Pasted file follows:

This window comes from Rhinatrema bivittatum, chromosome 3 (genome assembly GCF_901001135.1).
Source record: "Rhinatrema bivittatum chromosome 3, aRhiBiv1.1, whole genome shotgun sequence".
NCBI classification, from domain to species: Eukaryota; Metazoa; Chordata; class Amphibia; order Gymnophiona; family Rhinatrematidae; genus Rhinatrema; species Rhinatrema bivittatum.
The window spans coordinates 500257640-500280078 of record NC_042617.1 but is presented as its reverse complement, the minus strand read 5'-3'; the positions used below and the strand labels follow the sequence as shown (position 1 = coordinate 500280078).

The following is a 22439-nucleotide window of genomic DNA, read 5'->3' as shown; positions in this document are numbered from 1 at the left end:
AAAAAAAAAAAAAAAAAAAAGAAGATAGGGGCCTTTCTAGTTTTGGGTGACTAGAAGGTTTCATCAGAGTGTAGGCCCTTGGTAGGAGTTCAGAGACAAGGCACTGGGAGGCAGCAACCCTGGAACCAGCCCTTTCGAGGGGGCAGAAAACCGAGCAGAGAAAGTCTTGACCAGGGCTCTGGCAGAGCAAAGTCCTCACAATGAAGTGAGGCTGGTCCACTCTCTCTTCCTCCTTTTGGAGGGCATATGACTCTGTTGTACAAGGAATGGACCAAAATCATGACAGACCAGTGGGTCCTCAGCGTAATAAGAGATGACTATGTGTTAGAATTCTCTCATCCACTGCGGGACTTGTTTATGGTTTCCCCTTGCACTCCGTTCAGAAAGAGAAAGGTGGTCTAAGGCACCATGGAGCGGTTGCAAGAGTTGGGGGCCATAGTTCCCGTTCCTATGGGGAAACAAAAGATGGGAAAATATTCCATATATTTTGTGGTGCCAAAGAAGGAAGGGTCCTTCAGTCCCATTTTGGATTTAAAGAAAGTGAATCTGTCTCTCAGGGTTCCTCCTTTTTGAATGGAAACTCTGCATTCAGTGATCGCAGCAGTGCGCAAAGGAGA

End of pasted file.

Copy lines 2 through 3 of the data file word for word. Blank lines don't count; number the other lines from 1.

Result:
Source record: "Rhinatrema bivittatum chromosome 3, aRhiBiv1.1, whole genome shotgun sequence".
NCBI classification, from domain to species: Eukaryota; Metazoa; Chordata; class Amphibia; order Gymnophiona; family Rhinatrematidae; genus Rhinatrema; species Rhinatrema bivittatum.